Does it makes sense from a security perspective to remove the server HTTP header?

chevallier asked:

I’m using Varnish and I’m not quite sure if I should also remove the server: nginx HTTP header. Why do someone needs to know that I’m using NGINX? Is it ok to remove this HTTP header from the response or is it needed somewhere? From a security perspective it’s probably better to do so?

My answer:


RFC 7231 says about the Server header:

An origin server MAY generate a Server field in its responses.

MAY is interpreted as in RFC 2119:

  1. MAY This word, or the adjective “OPTIONAL”, mean that an item is
    truly optional. One vendor may choose to include the item because a
    particular marketplace requires it or because the vendor feels that
    it enhances the product while another vendor may omit the same item.
    An implementation which does not include a particular option MUST be
    prepared to interoperate with another implementation which does
    include the option, though perhaps with reduced functionality. In the
    same vein an implementation which does include a particular option
    MUST be prepared to interoperate with another implementation which
    does not include the option (except, of course, for the feature the
    option provides.)

It is therefore perfectly fine to restrict or remove the Server response header. Of course it’s a good idea to be aware of what you might be giving up by doing so. For that, go back to RFC 7231:

The “Server” header field contains information about the software
used by the origin server to handle the request, which is often used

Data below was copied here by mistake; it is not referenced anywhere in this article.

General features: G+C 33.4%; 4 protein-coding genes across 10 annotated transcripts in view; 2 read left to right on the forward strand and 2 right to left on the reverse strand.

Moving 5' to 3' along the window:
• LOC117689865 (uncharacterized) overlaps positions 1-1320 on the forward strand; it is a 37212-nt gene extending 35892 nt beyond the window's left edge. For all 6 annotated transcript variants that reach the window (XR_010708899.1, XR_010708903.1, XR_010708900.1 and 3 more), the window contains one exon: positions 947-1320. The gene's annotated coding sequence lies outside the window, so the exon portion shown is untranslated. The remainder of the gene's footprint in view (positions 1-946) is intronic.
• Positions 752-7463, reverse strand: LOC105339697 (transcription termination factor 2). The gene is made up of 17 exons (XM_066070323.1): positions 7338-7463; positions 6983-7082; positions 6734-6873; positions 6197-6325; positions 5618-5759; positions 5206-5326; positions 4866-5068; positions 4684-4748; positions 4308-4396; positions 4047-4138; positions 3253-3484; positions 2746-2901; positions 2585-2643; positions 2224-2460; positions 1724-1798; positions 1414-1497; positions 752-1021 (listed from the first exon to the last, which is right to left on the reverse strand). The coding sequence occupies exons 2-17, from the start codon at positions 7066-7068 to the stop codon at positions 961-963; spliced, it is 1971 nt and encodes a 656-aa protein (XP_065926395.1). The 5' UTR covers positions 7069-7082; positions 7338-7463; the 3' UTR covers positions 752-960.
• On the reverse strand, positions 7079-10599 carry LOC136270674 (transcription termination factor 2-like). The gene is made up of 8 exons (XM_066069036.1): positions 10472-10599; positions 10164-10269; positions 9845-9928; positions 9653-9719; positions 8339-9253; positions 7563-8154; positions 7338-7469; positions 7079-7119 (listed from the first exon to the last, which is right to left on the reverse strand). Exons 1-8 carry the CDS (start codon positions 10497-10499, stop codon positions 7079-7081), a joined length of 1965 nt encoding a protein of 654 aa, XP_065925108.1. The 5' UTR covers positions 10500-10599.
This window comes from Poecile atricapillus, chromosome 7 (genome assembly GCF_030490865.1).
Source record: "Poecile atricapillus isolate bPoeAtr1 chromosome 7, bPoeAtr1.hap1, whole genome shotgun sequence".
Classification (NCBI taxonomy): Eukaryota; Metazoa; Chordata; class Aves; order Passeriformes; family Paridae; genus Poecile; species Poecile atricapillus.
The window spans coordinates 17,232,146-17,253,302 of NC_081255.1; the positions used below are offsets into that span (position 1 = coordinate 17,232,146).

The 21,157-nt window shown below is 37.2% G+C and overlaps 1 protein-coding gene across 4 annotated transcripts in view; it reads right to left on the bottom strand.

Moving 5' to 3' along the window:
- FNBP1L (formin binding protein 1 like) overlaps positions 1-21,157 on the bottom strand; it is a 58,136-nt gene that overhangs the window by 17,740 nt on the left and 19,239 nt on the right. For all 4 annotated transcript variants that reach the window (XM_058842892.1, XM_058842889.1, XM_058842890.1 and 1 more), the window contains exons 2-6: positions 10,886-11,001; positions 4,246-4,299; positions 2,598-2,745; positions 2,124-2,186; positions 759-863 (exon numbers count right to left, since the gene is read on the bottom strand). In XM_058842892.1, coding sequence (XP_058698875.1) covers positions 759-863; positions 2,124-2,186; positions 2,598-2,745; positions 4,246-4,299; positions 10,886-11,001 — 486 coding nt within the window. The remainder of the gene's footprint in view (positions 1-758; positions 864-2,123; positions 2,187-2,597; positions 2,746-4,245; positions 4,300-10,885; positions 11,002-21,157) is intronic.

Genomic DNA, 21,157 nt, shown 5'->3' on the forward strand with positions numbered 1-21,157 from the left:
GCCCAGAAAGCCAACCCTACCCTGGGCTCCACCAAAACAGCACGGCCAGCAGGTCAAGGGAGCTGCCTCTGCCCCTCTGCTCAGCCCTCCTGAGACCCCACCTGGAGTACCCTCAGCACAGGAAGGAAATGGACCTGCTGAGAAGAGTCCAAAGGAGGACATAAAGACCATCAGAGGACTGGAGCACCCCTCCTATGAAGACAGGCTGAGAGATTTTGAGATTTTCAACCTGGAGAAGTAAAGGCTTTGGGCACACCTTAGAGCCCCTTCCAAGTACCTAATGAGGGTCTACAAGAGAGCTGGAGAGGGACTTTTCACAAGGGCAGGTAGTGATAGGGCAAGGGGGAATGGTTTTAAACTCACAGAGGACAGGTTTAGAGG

by clients to help identify the scope of reported interoperability
problems, to work around or tailor requests to avoid particular
server limitations, and for analytics regarding server or operating
system use. An origin server MAY generate a Server field in its
responses.

Server = product *( RWS ( product / comment ) )

The Server field-value consists of one or more product identifiers,
each followed by zero or more comments (Section 3.2 of [RFC7230]),
which together identify the origin server software and its
significant subproducts. By convention, the product identifiers are
listed in decreasing order of their significance for identifying the
origin server software. Each product identifier consists of a name
and optional version, as defined in Section 5.5.3.

Example:

Server: CERN/3.0 libwww/2.17

An origin server SHOULD NOT generate a Server field containing
needlessly fine-grained detail and SHOULD limit the addition of
subproducts by third parties. Overly long and detailed Server field
values increase response latency and potentially reveal internal
implementation details that might make it (slightly) easier for
attackers to find and exploit known security holes.


Though in practice, attackers don’t really check the Server: header. They just try every security exploit they know of, whether your server gives any indication of being vulnerable or not. Removing the Server: header is a security by obscurity action, and an almost entirely ineffective one. But if it makes you feel better, or you’re being told to do it by your boss or an auditor, go for it. Just don’t expect it to result in any significant improvement to your security posture.

For example, nmap can identify a web server with fairly good accuracy even when it’s configured to not send a Server header at all, or when the header content is completely bogus. Try it yourself with nmap -sV -P0 -p 80,443 <IP address>.


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